League program manager Sharon Emery touted the Twin Cities Daily Planet as yet one more important online resource, offering multiple opportunities for people to become involved, get their message across, and reach a large and different audience from more traditional media outlets.

Get Connected! community meetings are part of a larger project of the Twin Cities Media Alliance and Daily Planet. With support from the Bush Foundation, each Get Connected! event is planned and co-hosted with nonprofit organizations that work on one of six issue areas: education, work, health care, immigration, transportation, and the environment.  Get Connected! meetings are scheduled through October, and culminate in an annual fall media forum scheduled for Saturday, November 10, at UROC, the University of Minnesota’s Urban Research and Outreach-Engagement Center.

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  • Oh please. How friggin hard is it to get an ID?? Give me a friggin break. Ya gotta be a legal citizen to vote, and to do nearly anything in this country, ya need to have an ID...quit makin excuses and do whatcha gotta do. Sheesh people. This is pathetic. If you can't prove you're a legal citizen, you don't get to vote. Easy. - by Trish Mauzy on Sat, 09/01/2012 - 9:09am
  • Crock, there is no way to do anything in this country that does not require a picture id, that includes buy some cold medcines and get a social security check. - by Gus Seals on Fri, 08/31/2012 - 3:11pm
  • Could it be that no one has ever been covicted and there are no known cases of voter fraud because there is no requirement to show I.D.? My kids can go to the DMV and get a photo ID. Owning a gun is a constitutional right to, but you still must apply and, oh, show a photo buy one. - by Kim Huff on Sat, 09/01/2012 - 7:26am
  • Voter I'D laws are an effort to prevent the illegal aliens from voting. Seems that they have alot to vote for in Obama's delayed deportation program. Why should non-citizens have the right to vote? Everytime I vote, I have to show my drivers license, why not everyone else too? - by Brian Michael Taylor on Sat, 09/01/2012 - 9:35am
  • Crazy talk , it's not that republicans want an advantage it's that's democrat's need to cheat . My whole life I've had to show i.d . The fact is that dem's need the whino's in the street to vote for more handouts. - by Dennis James Drollinger on Sat, 09/01/2012 - 9:53am
  • Dear Gwen, Some things you forgot to mention and that most rational and functioning people would conclude is this. How would you ever know if voter fraud was being committed without a verafication process that deals with not only data base information but actual identity. Without a documented photo ID you have a weak link in the election process. You see the demo rats have made a profession out of voter fraud and just because Man has not been able to verify and pros acute does not mean that it has not been happening. Republicans and I are done with letting this continue to infect the election process. I wanted to go fishing the other day and went to get a fishing licence. I found out that I needed a photo ID so I needed to drive to the DMV with my birth cert and some utility bills and got my resident ID and went fishing. If someone cannot do that simple procedurt then they don't desetve to be able to vote, get it. Not everyone should be able to vote. First off is no representation without taxation. If you don't pay federal or state taxes, you donor have a right to vote and inter fear with the votes of tax paying individules, get it. That is the American way. re done with letting this continue to affect the election process and - by Richard Mcgarry on Sat, 09/01/2012 - 10:00am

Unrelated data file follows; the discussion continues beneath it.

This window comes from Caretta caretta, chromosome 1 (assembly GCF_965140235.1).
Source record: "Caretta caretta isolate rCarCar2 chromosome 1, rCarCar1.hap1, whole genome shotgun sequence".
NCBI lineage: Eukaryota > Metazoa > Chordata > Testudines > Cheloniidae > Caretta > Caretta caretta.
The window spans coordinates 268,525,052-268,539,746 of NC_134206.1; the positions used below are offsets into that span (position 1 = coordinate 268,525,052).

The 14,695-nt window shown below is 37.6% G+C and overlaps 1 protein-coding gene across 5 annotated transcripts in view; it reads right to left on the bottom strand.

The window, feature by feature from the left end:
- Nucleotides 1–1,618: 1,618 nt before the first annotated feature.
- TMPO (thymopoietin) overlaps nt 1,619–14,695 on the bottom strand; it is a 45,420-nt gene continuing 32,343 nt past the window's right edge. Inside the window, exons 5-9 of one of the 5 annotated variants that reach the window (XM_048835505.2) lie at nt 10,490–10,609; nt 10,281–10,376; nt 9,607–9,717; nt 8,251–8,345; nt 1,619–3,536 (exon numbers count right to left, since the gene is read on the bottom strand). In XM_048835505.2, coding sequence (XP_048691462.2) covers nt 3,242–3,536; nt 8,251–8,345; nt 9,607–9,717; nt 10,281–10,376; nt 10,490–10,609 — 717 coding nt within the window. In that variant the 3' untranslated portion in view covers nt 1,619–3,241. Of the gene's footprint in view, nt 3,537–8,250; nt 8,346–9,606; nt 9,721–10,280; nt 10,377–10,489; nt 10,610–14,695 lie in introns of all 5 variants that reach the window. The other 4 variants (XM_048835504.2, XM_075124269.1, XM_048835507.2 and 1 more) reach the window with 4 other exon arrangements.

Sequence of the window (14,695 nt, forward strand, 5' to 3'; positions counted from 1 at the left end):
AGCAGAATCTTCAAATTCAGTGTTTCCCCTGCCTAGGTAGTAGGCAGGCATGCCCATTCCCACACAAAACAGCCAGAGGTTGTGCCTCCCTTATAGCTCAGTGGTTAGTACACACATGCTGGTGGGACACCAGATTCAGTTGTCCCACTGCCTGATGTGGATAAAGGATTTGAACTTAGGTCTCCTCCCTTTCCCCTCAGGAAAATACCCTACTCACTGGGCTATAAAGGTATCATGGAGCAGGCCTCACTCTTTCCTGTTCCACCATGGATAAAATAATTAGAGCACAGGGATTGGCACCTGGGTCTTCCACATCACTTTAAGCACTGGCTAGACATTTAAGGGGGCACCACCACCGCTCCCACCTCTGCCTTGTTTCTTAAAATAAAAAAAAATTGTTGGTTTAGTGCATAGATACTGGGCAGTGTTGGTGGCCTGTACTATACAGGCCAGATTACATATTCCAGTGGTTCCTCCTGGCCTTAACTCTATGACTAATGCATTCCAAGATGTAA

• If you are an American 18 years old or older you have the right to vote. All these attempts to deny a group of Americans the right to vote because they do not drive a car denies them their constitutional rights. - by Mike Shumate on Sat, 09/01/2012 - 9:50am
  • Gus...None of those things are "Constitutional" rights. - by James Mcnair on Fri, 08/31/2012 - 5:36pm
  • James, What about the right to bear arms?? There is an I'd check, background check and wait period before you can exercise those rights - by Eric White on Sat, 09/01/2012 - 9:33pm
  • Texas is the worst place for first-time voters. They did not let me vote despite having 1) Voter Registration Card, 2) Driver's License, and 3) permanent address. Can't trust Texans! - by Terence Tan on Sat, 09/01/2012 - 8:59pm

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Bruce Johansen's picture
Bruce Johansen

Bruce Johansen (brucejohansen [at] tcdailyplanet [dot] net) is programs manager, education and community engagement, for the Twin Cities Media Alliance, and an active resident of Minneapolis's Seward neigbhorhood.


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Vote away your rights

They will pry the vote from my cold dead hands.

Voter ID?

The League of Women Voters seems perfectly content to see women unable to vote for themselves, forced to use blackboxes instead of real ballots.


LWV , Non Partisan? HARDLY!LWV

LWV is hardly non partisan!

voter id amendment

since the ridiculous gun rights issue is constantly cited as relative to any conversation, imagine if millions of people wanted to exercise their right on the  same day, or in a 12-hour period. It would not be possible to check ids. Maybe voting times need to be expanded to match the times that guns csn be sold.

ID to vote

Didn't you have to prove who you were to register? In the states I live and have lived in a person goes to the voter registration office and shows an ID to prove who they are and where they live when they register to vote. Just bring the same ID on voting day. As far as illegal voting, if the fellons in MN hadn't voted Frankin would probly not have gotten in. And then there was the Equidorian house keeper who said she voted for Obama. Not the American/Equidorian house keeper. It is the governments job to ensure my vote is not canceled out by an illegal vote.